NREL report highlights massive potential for ‘shared solar’ projects

Half of all future distributed solar installations could come in the form of “shared solar”, according to a major new report released by the US National Renewable Energy Laboratory this week.

Shared solar models allow consumers who wouldn’t otherwise be able to install solar to share the benefits of a single PV array, by jointly owning or leasing systems to offset electricity bills.

The NREL report estimates that at least 49 per cent of US households and 48 per cent of businesses are currently unable to host a PV system.

But if policy factors were addressed, it says, shared solar could lead to another 11GW of distributed solar over the next five years in the US, an investment of more than $16 billion.

“Options such as shared solar can enable rapid, widespread deployment by increasing access to renewables on readily available land and rooftop sites, lowering costs via economies of scale, and fostering innovation,” the report says.

“Fundamentally, these models remove the need for spatial one-to-one mapping between distributed solar arrays and the energy consumers who receive their electricity benefits.

“The output of offsite solar arrays can be shared among residential and commercial energy consumers lacking sufficient unshaded roof space to site an array.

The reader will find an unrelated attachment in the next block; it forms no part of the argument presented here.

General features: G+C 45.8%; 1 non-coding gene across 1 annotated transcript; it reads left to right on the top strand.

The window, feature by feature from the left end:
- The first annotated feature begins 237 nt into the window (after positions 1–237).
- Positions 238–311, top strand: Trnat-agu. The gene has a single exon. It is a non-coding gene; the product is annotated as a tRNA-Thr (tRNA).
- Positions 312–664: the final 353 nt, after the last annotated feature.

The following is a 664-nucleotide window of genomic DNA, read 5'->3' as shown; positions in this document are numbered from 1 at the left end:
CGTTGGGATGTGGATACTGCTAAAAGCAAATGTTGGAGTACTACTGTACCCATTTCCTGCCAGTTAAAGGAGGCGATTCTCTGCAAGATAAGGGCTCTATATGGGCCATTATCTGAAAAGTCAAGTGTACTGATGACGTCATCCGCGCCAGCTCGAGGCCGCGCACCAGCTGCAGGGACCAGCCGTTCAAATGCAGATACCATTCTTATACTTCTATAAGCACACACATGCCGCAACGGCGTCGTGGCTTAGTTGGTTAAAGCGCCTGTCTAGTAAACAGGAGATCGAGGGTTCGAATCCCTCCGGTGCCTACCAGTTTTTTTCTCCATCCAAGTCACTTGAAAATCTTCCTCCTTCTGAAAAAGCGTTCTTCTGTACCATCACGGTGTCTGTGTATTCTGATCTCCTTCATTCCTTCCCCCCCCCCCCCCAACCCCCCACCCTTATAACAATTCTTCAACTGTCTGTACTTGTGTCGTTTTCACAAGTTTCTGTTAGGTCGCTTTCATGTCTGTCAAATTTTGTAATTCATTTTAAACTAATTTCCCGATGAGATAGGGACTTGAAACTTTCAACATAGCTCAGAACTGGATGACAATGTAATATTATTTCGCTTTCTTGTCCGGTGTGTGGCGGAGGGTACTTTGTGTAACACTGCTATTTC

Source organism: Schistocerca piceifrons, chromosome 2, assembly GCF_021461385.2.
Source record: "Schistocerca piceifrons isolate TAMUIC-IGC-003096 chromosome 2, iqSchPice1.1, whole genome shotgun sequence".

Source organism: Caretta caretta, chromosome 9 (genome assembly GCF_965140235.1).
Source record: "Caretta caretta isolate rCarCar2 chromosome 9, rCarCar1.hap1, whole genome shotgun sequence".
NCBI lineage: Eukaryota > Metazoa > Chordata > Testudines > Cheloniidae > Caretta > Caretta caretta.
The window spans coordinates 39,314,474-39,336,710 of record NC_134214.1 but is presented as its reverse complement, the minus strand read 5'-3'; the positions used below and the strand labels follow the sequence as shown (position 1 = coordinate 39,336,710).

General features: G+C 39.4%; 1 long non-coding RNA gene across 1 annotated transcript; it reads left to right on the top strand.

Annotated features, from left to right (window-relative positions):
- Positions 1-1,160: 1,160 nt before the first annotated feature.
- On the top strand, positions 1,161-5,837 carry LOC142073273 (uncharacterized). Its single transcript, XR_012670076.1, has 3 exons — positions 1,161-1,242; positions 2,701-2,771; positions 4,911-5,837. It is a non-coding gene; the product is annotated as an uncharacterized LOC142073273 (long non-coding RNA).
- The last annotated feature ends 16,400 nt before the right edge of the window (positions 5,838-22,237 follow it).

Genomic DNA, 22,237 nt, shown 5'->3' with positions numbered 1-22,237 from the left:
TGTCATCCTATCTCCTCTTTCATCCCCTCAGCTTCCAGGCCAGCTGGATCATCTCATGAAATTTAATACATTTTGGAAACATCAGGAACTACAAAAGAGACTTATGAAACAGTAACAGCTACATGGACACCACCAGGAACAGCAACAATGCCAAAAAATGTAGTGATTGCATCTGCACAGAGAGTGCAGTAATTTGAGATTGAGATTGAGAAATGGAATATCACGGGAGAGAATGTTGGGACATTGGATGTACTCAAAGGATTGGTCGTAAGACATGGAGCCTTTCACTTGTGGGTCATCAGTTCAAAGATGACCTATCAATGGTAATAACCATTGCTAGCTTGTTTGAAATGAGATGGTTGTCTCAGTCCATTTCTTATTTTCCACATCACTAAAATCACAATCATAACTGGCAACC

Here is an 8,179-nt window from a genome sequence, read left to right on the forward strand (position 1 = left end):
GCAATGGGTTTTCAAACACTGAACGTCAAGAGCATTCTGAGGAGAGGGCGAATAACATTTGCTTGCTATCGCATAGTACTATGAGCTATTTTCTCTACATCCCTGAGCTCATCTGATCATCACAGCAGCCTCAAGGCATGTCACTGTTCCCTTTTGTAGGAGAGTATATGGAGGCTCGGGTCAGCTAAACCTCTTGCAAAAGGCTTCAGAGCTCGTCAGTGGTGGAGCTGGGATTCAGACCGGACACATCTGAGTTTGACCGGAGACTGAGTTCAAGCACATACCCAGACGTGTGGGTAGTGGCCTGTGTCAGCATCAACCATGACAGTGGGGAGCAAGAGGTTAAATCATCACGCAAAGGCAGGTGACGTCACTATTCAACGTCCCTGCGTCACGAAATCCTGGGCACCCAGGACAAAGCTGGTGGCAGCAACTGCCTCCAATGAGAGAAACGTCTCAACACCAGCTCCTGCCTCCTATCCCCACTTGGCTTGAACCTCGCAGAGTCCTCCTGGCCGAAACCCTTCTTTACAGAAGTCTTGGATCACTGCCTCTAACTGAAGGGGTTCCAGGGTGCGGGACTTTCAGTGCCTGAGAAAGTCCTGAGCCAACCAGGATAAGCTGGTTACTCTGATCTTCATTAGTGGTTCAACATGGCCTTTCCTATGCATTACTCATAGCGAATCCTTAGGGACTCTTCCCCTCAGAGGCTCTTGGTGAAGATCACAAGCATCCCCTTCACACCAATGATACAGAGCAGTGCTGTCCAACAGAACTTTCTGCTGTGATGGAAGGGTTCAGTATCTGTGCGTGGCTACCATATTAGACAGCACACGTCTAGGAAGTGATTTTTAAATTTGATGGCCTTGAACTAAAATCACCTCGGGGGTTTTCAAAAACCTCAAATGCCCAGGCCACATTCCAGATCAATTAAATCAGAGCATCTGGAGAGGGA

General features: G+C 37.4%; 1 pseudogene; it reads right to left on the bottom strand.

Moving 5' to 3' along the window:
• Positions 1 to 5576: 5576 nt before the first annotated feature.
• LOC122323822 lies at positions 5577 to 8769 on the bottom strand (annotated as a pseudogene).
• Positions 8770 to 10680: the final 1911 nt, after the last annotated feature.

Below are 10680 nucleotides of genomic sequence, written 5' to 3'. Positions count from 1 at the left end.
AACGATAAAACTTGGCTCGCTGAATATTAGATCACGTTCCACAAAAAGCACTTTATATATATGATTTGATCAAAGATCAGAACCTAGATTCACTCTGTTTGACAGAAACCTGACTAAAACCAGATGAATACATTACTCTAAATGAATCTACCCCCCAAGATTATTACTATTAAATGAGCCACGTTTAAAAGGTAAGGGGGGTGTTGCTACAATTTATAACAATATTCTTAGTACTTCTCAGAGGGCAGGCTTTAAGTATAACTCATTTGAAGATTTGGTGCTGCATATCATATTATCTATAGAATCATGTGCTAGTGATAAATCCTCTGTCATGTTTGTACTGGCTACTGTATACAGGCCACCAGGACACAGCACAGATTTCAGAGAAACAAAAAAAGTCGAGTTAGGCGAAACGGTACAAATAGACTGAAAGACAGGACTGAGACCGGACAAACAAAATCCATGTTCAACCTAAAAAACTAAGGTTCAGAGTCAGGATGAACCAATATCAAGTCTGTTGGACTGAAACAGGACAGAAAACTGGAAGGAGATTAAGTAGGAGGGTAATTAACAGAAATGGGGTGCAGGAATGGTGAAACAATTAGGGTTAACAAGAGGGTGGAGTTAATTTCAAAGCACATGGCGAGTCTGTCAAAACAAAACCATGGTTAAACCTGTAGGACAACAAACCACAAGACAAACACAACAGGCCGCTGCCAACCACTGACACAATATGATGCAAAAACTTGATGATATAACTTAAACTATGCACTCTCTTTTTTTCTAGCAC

“Solar developers can construct arrays in optimal locations on marginal lands or unused rooftops and offer community members the opportunity to participate directly and benefit.

“Shared solar arrays sited on apartment buildings and shopping malls can provide stable electricity bills to landlords and tenants. Retailers and municipal buildings that host shared solar systems can provide electricity and other benefits to the community and generate goodwill.

“Utility-sponsored shared solar programs can reach large numbers of energy consumers.”

There are other benefits too. In the event a shared solar customer moves, his or her solar share can be transferred separately from his or her residence to a new home within the same utility service territory or sold to another entity.

“Shared solar arrays allow for increased siting flexibility: strategic placement on sites such as commercial rooftops, brownfields, and municipal land can aid local economic development,” the report says.

“With utility input, strategic deployment can also aid grid integration. For utilities, shared solar arrays can function as a more streamlined and visible electricity-generating source than many smaller systems.”

Community solar power models

The concept of community ownership is not new. It has driven the huge investment in renewable energy in Denmark and Germany, in particular. In Australia, there are scattered examples such as the Hepburn Wind Farm, the Albany wind farm, and community owned solar projects such as this one in the Shoalhaven and the planned installation on the new Sydney exhibition centre.

But there is growing interest. Councils are becoming increasingly focused. In Byron Bay, they are testing the idea of “virtual net metering”, where the output of solar electricity from one building is credited to the consumption of another. In other words, the output is shared. A community-owned energy retailer is also being put together.

© 2015 Solar Choice Pty Ltd

Giles Parkinson